In June 2019, some 400 anarchists, led by a local Antifa cell, took to the streets of Portland, Oregon shouting "Whose streets? Our streets?"
Wearing black helmets or masks, the rioters invaded an area known as City of Roses and wreaked havoc.
As the mob destroyed private property and threatened residents and business owners, police officers followed the orders of intimidated elected officials to stand down.
Since that time, Antifa radicals have rioted and looted in over 200 cities.
The results: over 30 dead and at least $2 billion in damages to public and private property.
And as the flames were scorching inner city neighborhoods, the hierarchy of the Democratic Party downplayed the violence claiming the "protests were mostly peaceful," or "an impressive show of democracy in action."
One brave soul who has been following the far-left insurrection movement, is journalist Andy Ngo.
In fact, at that June 29, 2019 Portland riot, militants shouting "no hate" attacked Ngo for photographing them.
"The masked attackers," Ngo has written, "wore tactical gloves — gloves hardened with fiberglass knuckles. . . ."Trying to surrender, Ngo’s camera was destroyed, he was kicked several times in the groin, and he was bashed in his head with a stiff placard.
Sadly, when the bleeding Ngo fell to the ground as the mob pelted him with a "hailstorm" of eggs, milkshakes and various hard objects at his face and head, the police failed to intervene.
Later at a hospital emergency room, Ngo learned his brain was hemorrhaging.
After extensive physical, speech, cognitive, and occupational therapies, Ngo was on the road to recovery.
Yet, while he suffered from vision, memory and balance issues, these deficiencies did not stop him from tracking Antifa’s violent activities in Portland, Seattle, New York, London and other beleaguered cities.
Ngo’s disturbing findings are recorded in his new book "Unmasked: Inside Antifa’s Radical Plan to Destroy Democracy."
This fine work refutes Congressman Jerry Nadler’s claim that Antifa is "imaginary."
Antifa exists, but is elusive by design. "It is," Ngo notes, "leaderless and structured to be functional through small, independent organizations known as affinity groups, and individuals. Only the ideology needs to be propagated for lone wolves or groups to be inspired. Part of that ideology involves extensive training or ‘digital security’ that is using encrypted tools, apps, and web browsers to completely evade detection by authorities and others. . . ."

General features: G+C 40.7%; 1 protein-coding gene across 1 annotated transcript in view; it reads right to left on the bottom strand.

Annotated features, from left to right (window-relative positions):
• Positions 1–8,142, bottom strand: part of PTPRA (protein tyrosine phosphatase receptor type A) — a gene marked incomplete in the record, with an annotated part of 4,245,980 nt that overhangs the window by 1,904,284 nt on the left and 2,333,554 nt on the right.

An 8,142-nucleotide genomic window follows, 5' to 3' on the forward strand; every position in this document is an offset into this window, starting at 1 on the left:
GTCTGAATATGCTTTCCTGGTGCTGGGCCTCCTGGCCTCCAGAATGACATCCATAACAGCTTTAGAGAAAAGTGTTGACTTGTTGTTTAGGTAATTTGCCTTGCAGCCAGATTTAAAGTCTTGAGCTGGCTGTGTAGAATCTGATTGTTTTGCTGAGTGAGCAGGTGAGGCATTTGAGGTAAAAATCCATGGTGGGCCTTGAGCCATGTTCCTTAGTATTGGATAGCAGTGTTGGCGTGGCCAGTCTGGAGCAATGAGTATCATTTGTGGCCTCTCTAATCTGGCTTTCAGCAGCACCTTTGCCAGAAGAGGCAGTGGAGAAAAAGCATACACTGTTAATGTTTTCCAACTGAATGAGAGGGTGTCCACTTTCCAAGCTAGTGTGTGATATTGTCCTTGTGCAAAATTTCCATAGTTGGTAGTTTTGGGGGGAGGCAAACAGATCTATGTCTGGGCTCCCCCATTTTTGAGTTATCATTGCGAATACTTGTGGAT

This phantom movement is dedicated to unleashing havoc by inciting "opportunist looters and rioters."
The genius of Antifa’s riot strategy, Ngo concludes, is that "they only have to light the match."
The oldest Antifa cell is Portland’s Rose City Antifa (RCA).
Founded in 2007, RCA is a subdivision of the Torch Network, "a network of connected violent militant Antifa groups across the United States."
Prospective RCA members are required to complete a secret training course based on a fifteen-page, nine-part syllabus that Ngo managed to obtain.
Taught that violence in the name of anti-racism is permissible, trainees must pledge "to disrupt 'fascist' activity, refuse cooperation with law enforcement and courts, oppose oppression" and support those outside the network "who we believe have similar aims or principles."
The key component of the training curriculum is devoted to security. Members are told to trust no one — not even family members.
Because Antifa participates in criminal conspiracies, the educational program instructs members not to brag, talk loud in bars, boast on Facebook or discuss sensitive matters with close friends or relatives.
Antifa members, Ngo explains, are trained to be insurrectionists dedicated to imposing an ideology based on Marxist economics and class warfare.
Influenced by Herbert Marcuse (1898-1979), the "cultural Marxist" and "father of the New Left," Antifa holds that tolerance means actively suppressing opposing viewpoints, particularly right-wing ones.
Intolerance in the name of tolerance rationalizes Antifa’s nostrum that violence is permissible to destroy "perceived structures and systems of oppression such as capitalistic white privilege."
Hence, "people over property" is the rallying cry of radicals who have been destroying the homes and businesses owned by white folks.
Ngo cites Antifa sympathizer Vicky Osterweil’s book "In Defense of Looting": "Looting strikes at the heart of property, of Whiteness, and the police. . . . And it also provides people with an imaginative sense of freedom and pleasure and helps them imagine a world that could be."
In other words, looting is morally permissible!
After reviewing Antifa’s activities in various cities, Ngo concludes that many naïve people find Antifa attractive because they actually believe that a communist utopia is possible where there will be "no borders, police, prisons, racism or fascism. All material needs would be met through community mutual aid, not through working in an exploitive capitalist system."
These are the same false claims Lenin, Stalin and Mao made that resulted in the murder of tens of millions of innocent people.
To learn how Antifa’s members "seek to destroy the American philosophy and the liberal state itself," pick up a copy of Andy Ngo’s "Unmasked."
George J. Marlin, a former executive director of the Port Authority of New York and New Jersey, is the author of "The American Catholic Voter: Two Hundred Years of Political Impact," and "Christian Persecutions in the Middle East: A 21st Century Tragedy." He is chairman of Aid to the Church in Need-USA. Mr. Marlin also writes for TheCatholicThing.org and the Long Island Business News. Read George J. Marlin's Reports — More Here.
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